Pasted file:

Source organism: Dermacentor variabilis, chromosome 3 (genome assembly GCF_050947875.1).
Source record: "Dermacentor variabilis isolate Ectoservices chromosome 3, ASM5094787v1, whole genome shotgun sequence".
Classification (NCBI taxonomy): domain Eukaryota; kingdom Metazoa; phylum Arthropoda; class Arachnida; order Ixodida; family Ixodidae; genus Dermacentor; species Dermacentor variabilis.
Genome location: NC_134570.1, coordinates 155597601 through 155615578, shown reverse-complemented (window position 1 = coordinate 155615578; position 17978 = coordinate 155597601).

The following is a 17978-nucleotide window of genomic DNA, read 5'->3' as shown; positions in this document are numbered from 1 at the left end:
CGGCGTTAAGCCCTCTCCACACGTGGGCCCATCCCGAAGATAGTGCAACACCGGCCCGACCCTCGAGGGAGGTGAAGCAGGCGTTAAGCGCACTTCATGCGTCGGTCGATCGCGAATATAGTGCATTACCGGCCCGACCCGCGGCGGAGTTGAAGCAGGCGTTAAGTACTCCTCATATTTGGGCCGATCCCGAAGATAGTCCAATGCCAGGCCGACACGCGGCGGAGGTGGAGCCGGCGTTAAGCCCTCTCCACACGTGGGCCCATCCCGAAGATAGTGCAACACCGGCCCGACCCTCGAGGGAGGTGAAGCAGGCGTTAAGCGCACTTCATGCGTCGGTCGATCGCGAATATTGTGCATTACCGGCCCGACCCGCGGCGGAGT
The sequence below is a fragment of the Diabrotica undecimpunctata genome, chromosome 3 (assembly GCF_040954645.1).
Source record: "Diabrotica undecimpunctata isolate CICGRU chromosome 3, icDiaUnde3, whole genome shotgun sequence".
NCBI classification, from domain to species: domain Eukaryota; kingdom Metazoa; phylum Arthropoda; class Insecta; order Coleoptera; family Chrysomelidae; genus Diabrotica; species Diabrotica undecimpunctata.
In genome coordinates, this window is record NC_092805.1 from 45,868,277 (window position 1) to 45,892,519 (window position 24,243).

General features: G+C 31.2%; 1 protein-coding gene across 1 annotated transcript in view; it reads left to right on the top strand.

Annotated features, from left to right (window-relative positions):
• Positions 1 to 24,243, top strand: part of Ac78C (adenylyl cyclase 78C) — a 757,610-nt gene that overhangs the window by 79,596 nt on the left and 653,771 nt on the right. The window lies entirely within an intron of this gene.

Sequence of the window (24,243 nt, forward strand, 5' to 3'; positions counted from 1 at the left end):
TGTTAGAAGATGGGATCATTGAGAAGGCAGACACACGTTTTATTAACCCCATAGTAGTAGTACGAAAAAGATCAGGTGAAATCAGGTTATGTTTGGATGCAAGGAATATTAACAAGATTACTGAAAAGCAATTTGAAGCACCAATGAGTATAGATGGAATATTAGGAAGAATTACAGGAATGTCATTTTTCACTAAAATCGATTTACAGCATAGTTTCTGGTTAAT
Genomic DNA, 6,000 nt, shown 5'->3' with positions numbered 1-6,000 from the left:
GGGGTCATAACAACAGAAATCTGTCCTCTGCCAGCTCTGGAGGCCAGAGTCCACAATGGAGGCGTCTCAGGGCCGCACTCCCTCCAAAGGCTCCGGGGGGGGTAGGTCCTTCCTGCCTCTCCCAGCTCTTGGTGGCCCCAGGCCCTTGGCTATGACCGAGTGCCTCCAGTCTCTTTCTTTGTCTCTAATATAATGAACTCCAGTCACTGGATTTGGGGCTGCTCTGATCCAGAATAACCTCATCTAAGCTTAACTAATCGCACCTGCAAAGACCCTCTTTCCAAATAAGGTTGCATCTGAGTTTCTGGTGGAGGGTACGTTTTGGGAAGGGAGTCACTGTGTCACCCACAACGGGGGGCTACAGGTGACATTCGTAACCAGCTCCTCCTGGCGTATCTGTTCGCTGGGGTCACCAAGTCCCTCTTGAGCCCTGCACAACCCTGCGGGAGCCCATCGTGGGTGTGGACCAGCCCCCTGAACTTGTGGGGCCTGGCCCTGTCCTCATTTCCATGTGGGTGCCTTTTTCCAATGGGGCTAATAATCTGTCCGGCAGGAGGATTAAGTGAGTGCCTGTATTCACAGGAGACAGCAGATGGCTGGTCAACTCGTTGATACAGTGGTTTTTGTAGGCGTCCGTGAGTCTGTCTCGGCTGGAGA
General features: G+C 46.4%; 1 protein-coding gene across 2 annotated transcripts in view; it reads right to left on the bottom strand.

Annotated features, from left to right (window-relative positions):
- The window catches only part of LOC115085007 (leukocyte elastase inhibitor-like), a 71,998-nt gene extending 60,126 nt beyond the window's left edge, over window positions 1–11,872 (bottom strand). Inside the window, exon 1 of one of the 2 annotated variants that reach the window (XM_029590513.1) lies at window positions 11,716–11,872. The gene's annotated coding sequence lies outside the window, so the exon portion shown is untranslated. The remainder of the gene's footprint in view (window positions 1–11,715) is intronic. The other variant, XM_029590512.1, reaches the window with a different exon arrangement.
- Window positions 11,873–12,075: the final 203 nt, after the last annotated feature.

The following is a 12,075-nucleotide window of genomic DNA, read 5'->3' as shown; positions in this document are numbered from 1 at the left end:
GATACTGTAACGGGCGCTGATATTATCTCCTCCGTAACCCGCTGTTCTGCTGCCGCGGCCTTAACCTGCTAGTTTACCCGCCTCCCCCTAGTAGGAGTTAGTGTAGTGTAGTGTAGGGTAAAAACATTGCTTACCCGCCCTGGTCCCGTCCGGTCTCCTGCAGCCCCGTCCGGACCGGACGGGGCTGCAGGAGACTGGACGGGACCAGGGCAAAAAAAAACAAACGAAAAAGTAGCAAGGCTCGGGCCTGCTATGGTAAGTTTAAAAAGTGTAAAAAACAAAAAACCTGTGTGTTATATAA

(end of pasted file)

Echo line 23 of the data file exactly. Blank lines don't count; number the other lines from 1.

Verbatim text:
GATACTGTAACGGGCGCTGATATTATCTCCTCCGTAACCCGCTGTTCTGCTGCCGCGGCCTTAACCTGCTAGTTTACCCGCCTCCCCCTAGTAGGAGTTAGTGTAGTGTAGTGTAGGGTAAAAACATTGCTTACCCGCCCTGGTCCCGTCCGGTCTCCTGCAGCCCCGTCCGGACCGGACGGGGCTGCAGGAGACTGGACGGGACCAGGGCAAAAAAAAACAAACGAAAAAGTAGCAAGGCTCGGGCCTGCTATGGTAAGTTTAAAAAGTGTAAAAAACAAAAAACCTGTGTGTTATATAA